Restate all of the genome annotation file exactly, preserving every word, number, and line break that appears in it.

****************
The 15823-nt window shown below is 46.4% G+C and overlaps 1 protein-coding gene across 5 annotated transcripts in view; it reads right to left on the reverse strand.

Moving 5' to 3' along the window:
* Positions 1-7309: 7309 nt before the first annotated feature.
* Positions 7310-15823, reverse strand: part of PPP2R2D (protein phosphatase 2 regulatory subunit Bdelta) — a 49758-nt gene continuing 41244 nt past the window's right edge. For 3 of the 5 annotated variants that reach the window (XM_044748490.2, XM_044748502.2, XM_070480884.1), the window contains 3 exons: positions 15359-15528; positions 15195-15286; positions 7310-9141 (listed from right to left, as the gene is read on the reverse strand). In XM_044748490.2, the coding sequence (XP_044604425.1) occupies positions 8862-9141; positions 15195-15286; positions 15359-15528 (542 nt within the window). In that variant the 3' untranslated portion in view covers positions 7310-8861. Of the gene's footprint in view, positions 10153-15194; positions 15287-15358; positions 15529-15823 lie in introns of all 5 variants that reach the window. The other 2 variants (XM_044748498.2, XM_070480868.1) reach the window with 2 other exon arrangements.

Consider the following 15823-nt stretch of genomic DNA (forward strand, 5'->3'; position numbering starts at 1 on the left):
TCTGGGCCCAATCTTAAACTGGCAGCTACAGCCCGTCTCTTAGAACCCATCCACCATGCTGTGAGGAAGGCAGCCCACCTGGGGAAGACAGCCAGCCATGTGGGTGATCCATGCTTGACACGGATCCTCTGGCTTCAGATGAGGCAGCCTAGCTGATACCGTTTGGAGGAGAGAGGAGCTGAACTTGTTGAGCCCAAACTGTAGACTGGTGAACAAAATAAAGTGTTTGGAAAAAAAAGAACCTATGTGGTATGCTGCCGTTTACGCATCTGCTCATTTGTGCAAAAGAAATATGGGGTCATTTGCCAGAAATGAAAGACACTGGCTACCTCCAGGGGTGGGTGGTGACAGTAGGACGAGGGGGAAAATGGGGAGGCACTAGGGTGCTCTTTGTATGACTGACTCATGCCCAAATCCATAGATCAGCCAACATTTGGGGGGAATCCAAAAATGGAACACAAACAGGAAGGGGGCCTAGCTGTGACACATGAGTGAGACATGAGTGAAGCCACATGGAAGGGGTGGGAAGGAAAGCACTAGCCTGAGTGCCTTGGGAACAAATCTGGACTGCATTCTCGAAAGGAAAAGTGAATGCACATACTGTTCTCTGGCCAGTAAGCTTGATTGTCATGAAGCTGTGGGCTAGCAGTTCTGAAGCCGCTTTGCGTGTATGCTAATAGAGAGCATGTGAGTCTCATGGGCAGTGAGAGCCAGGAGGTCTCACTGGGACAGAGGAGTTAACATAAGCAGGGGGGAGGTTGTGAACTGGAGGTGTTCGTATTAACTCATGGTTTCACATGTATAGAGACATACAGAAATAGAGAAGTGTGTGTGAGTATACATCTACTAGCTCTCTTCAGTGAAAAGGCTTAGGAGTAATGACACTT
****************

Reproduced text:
The 15823-nt window shown below is 46.4% G+C and overlaps 1 protein-coding gene across 5 annotated transcripts in view; it reads right to left on the reverse strand.

Moving 5' to 3' along the window:
* Positions 1-7309: 7309 nt before the first annotated feature.
* Positions 7310-15823, reverse strand: part of PPP2R2D (protein phosphatase 2 regulatory subunit Bdelta) — a 49758-nt gene continuing 41244 nt past the window's right edge. For 3 of the 5 annotated variants that reach the window (XM_044748490.2, XM_044748502.2, XM_070480884.1), the window contains 3 exons: positions 15359-15528; positions 15195-15286; positions 7310-9141 (listed from right to left, as the gene is read on the reverse strand). In XM_044748490.2, the coding sequence (XP_044604425.1) occupies positions 8862-9141; positions 15195-15286; positions 15359-15528 (542 nt within the window). In that variant the 3' untranslated portion in view covers positions 7310-8861. Of the gene's footprint in view, positions 10153-15194; positions 15287-15358; positions 15529-15823 lie in introns of all 5 variants that reach the window. The other 2 variants (XM_044748498.2, XM_070480868.1) reach the window with 2 other exon arrangements.

Consider the following 15823-nt stretch of genomic DNA (forward strand, 5'->3'; position numbering starts at 1 on the left):
TCTGGGCCCAATCTTAAACTGGCAGCTACAGCCCGTCTCTTAGAACCCATCCACCATGCTGTGAGGAAGGCAGCCCACCTGGGGAAGACAGCCAGCCATGTGGGTGATCCATGCTTGACACGGATCCTCTGGCTTCAGATGAGGCAGCCTAGCTGATACCGTTTGGAGGAGAGAGGAGCTGAACTTGTTGAGCCCAAACTGTAGACTGGTGAACAAAATAAAGTGTTTGGAAAAAAAAGAACCTATGTGGTATGCTGCCGTTTACGCATCTGCTCATTTGTGCAAAAGAAATATGGGGTCATTTGCCAGAAATGAAAGACACTGGCTACCTCCAGGGGTGGGTGGTGACAGTAGGACGAGGGGGAAAATGGGGAGGCACTAGGGTGCTCTTTGTATGACTGACTCATGCCCAAATCCATAGATCAGCCAACATTTGGGGGGAATCCAAAAATGGAACACAAACAGGAAGGGGGCCTAGCTGTGACACATGAGTGAGACATGAGTGAAGCCACATGGAAGGGGTGGGAAGGAAAGCACTAGCCTGAGTGCCTTGGGAACAAATCTGGACTGCATTCTCGAAAGGAAAAGTGAATGCACATACTGTTCTCTGGCCAGTAAGCTTGATTGTCATGAAGCTGTGGGCTAGCAGTTCTGAAGCCGCTTTGCGTGTATGCTAATAGAGAGCATGTGAGTCTCATGGGCAGTGAGAGCCAGGAGGTCTCACTGGGACAGAGGAGTTAACATAAGCAGGGGGGAGGTTGTGAACTGGAGGTGTTCGTATTAACTCATGGTTTCACATGTATAGAGACATACAGAAATAGAGAAGTGTGTGTGAGTATACATCTACTAGCTCTCTTCAGTGAAAAGGCTTAGGAGTAATGACACTT